• Email
  • Print

Kids Corner

Kids Corner

Welcome to Kid's Corner. Where you can learn about storm water pollution, and why our creeks, bays and ocean get polluted.

Storm water pollution happens because dirty water contaminated with stuff like trash, cigarette butts and dog poop, goes from the street into our creeks, bays and the ocean. This dirty water flows through storm drains, so it's called storm water pollution.

[storm water abc's][a]

Act Today. See what you and your friends can do to help prevent pollution, and keep your neighborhood and the beach clean.

[photo of child at beach][b]

Bag your trash and keep the Beach clean.

[c][cartoon of girl with dog]

Clean up after your pet when you walk him or her.

[now see if you know some of these other important storm water words:]
[catch basin]

Catch basins

Catch basins are the openings in the gutter at the corner of the street. They catch water as it runs down the gutter, so they're called catch basins. Once something is swept, blown or washed into a catch basin, it goes directly to the ocean. That's why catch basins are for water only. Not trash.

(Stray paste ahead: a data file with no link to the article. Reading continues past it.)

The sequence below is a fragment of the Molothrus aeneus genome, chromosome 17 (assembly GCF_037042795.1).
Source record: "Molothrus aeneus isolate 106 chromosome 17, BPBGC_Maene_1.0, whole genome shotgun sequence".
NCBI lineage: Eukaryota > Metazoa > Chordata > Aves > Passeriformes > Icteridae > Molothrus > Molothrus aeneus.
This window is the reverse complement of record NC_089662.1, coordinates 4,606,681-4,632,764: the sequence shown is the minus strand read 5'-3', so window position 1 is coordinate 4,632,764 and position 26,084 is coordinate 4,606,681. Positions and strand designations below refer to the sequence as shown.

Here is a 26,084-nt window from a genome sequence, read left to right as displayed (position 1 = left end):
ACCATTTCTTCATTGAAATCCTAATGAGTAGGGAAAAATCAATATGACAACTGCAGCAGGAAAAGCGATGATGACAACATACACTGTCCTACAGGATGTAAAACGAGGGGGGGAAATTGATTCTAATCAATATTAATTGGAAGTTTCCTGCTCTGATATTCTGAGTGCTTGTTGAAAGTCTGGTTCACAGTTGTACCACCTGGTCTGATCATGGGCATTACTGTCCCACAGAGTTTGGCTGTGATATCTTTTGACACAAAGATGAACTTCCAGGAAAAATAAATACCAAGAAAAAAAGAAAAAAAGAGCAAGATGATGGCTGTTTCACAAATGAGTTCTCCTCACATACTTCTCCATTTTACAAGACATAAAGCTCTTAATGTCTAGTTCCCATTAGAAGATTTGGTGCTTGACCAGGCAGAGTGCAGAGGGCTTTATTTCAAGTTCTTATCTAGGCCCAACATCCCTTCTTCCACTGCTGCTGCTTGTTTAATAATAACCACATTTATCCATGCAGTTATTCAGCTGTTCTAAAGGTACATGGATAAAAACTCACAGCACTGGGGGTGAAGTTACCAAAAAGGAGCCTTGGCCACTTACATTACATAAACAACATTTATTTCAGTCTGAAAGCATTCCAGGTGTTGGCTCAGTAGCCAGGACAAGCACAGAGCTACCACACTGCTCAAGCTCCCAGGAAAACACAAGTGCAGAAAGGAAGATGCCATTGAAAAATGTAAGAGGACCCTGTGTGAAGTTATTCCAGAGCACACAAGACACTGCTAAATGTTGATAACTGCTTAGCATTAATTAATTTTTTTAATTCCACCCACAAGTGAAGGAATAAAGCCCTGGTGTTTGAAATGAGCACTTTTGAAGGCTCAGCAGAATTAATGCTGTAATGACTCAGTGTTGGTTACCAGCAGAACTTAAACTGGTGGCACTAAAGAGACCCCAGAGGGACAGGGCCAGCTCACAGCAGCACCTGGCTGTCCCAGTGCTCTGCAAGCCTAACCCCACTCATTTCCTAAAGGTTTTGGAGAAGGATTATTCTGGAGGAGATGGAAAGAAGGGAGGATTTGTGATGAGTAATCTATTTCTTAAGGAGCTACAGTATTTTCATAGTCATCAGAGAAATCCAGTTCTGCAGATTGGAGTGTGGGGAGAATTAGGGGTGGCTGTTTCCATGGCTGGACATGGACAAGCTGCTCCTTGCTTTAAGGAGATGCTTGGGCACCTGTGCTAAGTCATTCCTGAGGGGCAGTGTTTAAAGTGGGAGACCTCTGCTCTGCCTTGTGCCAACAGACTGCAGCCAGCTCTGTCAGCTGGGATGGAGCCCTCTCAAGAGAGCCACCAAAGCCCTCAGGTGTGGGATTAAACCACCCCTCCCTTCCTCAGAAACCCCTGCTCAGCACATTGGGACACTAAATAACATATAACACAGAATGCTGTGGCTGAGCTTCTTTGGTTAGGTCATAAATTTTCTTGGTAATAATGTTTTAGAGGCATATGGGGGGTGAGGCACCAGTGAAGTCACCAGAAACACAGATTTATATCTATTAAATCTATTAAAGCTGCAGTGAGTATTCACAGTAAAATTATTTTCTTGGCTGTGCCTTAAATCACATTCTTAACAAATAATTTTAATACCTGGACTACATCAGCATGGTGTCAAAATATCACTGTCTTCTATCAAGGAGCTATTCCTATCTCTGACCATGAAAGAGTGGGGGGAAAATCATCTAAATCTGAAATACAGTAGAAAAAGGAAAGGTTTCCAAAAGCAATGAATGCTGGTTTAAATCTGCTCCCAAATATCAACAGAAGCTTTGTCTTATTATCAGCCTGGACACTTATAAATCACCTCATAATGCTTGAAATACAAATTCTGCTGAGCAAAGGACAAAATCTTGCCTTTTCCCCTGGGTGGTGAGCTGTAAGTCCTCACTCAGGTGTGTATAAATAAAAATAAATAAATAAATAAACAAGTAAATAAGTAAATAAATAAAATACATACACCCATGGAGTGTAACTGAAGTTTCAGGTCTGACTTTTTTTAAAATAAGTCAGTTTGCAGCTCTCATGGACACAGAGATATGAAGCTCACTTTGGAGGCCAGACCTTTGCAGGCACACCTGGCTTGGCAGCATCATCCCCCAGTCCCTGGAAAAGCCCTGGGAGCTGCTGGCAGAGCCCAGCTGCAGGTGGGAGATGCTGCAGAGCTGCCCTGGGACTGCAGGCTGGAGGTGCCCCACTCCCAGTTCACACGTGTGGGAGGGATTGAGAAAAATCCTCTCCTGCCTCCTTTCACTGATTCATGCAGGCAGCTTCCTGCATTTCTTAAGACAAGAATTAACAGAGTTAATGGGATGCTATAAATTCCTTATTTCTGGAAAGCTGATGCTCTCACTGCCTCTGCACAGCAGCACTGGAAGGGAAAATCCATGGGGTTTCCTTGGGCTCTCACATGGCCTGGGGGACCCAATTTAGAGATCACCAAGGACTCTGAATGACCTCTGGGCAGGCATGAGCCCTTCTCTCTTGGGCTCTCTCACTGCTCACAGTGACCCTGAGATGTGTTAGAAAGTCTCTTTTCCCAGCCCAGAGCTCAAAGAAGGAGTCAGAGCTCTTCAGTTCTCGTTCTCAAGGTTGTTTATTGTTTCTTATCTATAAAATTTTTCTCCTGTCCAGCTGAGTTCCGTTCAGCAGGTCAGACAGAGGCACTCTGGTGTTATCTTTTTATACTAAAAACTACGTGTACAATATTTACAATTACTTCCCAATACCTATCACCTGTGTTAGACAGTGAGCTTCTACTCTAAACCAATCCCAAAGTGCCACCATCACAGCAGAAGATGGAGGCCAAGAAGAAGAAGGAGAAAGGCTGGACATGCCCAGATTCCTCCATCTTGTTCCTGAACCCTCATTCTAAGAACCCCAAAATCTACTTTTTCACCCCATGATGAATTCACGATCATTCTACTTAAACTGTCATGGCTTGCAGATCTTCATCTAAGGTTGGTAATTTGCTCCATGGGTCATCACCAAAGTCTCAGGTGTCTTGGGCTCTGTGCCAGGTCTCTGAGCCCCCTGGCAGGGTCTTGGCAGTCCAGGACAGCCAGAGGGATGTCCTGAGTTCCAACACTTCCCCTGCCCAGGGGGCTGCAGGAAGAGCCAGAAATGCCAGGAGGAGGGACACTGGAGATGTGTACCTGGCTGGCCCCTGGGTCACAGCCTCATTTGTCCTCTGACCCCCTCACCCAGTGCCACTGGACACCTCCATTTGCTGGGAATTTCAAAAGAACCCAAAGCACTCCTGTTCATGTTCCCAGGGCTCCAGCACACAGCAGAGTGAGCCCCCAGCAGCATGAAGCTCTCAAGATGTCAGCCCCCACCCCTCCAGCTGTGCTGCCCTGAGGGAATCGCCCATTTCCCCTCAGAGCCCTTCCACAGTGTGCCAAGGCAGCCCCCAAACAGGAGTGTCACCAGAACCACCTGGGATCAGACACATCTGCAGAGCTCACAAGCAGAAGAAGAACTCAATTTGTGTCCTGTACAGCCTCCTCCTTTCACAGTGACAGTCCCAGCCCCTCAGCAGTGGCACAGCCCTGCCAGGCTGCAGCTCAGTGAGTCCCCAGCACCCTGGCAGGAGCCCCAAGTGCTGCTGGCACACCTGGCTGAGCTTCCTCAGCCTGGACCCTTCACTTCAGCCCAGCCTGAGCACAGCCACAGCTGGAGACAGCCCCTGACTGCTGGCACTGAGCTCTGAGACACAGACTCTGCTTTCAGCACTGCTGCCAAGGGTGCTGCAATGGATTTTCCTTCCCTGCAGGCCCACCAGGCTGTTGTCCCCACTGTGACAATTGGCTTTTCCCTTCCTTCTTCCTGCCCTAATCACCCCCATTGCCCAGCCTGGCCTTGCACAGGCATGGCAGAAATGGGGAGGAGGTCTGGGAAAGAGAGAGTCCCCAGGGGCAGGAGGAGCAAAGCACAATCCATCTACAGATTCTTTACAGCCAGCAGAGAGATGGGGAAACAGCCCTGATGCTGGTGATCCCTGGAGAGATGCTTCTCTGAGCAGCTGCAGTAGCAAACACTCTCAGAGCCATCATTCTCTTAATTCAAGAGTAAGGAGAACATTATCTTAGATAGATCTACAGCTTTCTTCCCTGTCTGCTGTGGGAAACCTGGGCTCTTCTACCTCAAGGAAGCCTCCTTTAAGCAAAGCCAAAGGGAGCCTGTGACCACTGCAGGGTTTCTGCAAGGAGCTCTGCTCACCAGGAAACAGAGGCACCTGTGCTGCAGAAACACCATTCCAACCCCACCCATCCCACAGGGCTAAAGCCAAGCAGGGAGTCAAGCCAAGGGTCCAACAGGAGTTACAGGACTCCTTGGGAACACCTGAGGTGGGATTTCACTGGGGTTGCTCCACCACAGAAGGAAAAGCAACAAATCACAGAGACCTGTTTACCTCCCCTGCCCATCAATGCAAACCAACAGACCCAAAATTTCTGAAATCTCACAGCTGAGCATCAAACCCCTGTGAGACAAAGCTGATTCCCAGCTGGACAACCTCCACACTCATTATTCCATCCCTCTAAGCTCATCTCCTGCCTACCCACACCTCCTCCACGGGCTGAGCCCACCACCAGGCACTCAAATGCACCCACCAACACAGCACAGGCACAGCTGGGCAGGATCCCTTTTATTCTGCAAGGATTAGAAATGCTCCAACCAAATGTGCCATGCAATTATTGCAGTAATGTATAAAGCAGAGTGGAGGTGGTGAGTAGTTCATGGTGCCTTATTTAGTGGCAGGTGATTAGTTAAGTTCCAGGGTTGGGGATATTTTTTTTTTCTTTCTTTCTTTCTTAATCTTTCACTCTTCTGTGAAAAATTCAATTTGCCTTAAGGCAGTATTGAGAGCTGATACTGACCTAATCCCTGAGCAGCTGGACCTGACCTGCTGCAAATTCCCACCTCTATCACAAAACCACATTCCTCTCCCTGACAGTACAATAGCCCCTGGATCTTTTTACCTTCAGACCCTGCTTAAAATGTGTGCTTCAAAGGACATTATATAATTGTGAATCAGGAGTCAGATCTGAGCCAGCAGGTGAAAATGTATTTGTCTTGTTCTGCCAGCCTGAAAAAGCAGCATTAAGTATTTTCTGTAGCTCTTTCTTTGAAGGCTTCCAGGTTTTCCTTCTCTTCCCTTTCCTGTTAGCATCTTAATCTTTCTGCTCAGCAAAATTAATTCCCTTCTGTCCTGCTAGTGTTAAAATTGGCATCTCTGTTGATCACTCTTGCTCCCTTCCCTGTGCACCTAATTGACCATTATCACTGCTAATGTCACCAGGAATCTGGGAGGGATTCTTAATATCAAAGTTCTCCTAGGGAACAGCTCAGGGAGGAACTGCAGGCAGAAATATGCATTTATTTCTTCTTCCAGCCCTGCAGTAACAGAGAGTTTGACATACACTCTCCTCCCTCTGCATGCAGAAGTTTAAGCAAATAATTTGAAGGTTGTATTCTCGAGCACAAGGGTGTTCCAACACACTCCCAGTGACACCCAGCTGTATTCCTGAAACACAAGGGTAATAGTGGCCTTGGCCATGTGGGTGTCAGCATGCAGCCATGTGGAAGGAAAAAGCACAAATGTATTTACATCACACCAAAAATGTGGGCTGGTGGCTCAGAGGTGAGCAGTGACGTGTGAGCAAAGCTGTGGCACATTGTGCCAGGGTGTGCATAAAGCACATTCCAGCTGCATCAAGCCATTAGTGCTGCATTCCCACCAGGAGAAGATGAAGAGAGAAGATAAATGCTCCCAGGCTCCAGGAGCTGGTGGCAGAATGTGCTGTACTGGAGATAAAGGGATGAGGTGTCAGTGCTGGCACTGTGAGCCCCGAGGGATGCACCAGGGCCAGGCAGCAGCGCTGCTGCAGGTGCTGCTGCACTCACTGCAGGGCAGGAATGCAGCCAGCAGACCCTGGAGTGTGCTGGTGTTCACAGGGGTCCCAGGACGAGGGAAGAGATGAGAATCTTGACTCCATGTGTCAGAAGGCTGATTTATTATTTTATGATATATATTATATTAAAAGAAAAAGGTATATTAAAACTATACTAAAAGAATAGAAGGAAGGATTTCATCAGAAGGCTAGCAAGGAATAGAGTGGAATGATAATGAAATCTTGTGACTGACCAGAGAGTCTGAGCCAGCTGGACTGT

[closed beach]


When the beach is closed because it isn't safe to swim in the ocean, it happens because of contamination. Contamination means something has polluted the water and made it unhealthy for swimming and sea life.

[water from washing the car is running down the gutter]


When it rains, or when people use their sprinklers on their lawn or a hose to wash their car, the water runs down the gutter and into catch basins. This runoff mixes with garbage, motor oil and other nasty stuff and flows out into the ocean.

[dirty water pouring out of a storm drain]

Storm Drains

Storm drains are the concrete openings or metal pipes you can see at the beach, that have water flowing from them into the ocean. If you see a large pool of water near a storm drain, stay away. It is polluted and could make you sick. Never play in the water flowing from a storm drain, or go in the ocean directly in front of a storm drain.

[rain and storm drain in a watershed]


It's not a building. It's a place. We all live in a watershed, a large area, even bigger than a city, where water drains through the streets, river beds and mountains down to the beach. Understanding how watersheds work helps us understand how to keep our rivers, lakes and the ocean clean.